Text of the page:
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Top 7 Lessons Learned from The Book on Negotiating Real Estate

Top 7 Lessons Learned from ‘The Book on Negotiating Real Estate’

Negotiating sometimes gets a bad reputation for haggling, but true negotiators know that it’s really just solving differences between multiple parties. Good negotiators are able to focus on terms other than price and great negotiators are able to get the other party to do the same. The Book on Negotiating Real Estate: Expert Strategies for Getting the Best Deals When Buying & Selling Investment Property by Mark Ferguson is a wealth of knowledge for small and large investors alike. Here are my seven takeaways:

 

1. Information

Gather as much information as you can because information is leverage. This may require putting on your detective hat and doing some investigating. It can be as simple as performing a Google search, scouring social media profiles, or looking on the county auditor’s website. When speaking to the other party in person, be sure to listen with intent and build rapport with the other party because people tend to do business with people they like.

 

2. Motivation

Acquire the seller’s motivation and determine if there are motivating factors other than price. In short, you’ll want to learn if there are any pain points as to why the other party is selling, their timeline to sell, the condition of the property, and lastly, price. By asking the right questions, you’ll be able to gauge the seller’s expectations and their willingness to work with you.

 

3. Terms and Contingencies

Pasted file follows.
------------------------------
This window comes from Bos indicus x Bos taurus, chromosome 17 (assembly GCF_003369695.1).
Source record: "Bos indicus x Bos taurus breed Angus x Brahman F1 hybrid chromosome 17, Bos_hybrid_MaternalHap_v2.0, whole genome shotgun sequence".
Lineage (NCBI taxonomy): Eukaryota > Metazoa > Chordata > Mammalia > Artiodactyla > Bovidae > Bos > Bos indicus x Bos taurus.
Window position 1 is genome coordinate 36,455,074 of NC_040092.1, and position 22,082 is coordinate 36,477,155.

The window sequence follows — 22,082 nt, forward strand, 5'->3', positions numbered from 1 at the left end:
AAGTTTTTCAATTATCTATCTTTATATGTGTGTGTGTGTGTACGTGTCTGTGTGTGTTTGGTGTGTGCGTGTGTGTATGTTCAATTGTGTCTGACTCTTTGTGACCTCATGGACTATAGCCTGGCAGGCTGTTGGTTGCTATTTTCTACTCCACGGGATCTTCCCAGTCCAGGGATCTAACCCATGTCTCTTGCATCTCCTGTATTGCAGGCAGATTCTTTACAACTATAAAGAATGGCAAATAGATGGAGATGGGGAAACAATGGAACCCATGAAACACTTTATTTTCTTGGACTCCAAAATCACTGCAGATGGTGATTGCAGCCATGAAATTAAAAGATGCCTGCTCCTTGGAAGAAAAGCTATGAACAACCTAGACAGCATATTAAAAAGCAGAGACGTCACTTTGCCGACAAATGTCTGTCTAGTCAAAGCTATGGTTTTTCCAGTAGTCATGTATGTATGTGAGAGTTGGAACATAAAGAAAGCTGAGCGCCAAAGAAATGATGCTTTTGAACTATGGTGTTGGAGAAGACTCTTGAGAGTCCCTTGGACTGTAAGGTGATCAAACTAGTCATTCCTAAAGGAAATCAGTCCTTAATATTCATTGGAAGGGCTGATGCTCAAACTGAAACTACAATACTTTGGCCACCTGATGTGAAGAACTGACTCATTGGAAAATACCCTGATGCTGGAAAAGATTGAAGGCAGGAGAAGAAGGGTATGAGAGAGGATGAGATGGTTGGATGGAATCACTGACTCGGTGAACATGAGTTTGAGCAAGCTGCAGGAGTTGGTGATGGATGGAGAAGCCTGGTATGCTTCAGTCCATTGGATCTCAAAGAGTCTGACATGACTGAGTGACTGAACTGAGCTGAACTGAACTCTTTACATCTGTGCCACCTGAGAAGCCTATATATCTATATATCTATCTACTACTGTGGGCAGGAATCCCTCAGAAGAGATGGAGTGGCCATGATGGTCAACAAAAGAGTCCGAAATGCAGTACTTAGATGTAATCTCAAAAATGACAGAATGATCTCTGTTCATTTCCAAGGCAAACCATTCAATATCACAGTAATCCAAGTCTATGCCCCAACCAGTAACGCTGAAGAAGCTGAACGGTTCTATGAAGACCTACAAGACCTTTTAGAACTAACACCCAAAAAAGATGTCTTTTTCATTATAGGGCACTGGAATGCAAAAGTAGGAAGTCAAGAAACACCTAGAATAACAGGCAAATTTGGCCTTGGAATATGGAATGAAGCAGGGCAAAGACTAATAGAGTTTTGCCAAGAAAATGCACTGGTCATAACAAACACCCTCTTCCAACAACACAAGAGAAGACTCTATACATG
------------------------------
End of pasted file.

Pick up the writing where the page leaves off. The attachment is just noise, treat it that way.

In a sense, you could make the agreement contingent upon pretty much anything and it’s all deal-dependent. The most common contingencies are the financing and inspection contingencies. With terms, you could get a little more creative. Some general terms include but are not limited to earnest money deposit, seller financing, closing times, and personal property. Before putting together an initial offer, it would be best to make a list of all the terms beyond the price that you’d like to get from the deal and believe the other party would like to get from the deal.

 

4. Delivering the Offer

When delivering your offer, present it in writing because people put more weight on the written word versus something that has been simply discussed. It’s also a good idea to go through the agreement with the other party. Start the discussion with information and ideas that the seller finds agreeable, which allows you to create a positive emotional state leading up to more controversial aspects of the offer. Listen after you present your offer and resist the urge to justify a low price or some term or contingency in the contract.

 

5. Tactics

Plan your negotiating strategy beforehand and tailor the conversation to the other party’s personality because by doing so, you keep them involved and in their comfort zone. Always focus on things that both sides can agree on because by focusing on agreeable issues, the other party will get the feeling that progress is being made. In tough situations, you can always appeal to a higher authority like your partner or your boss, even when they don’t exist. And always remember that no deal is better than a bad deal.

 

6. Concession Strategies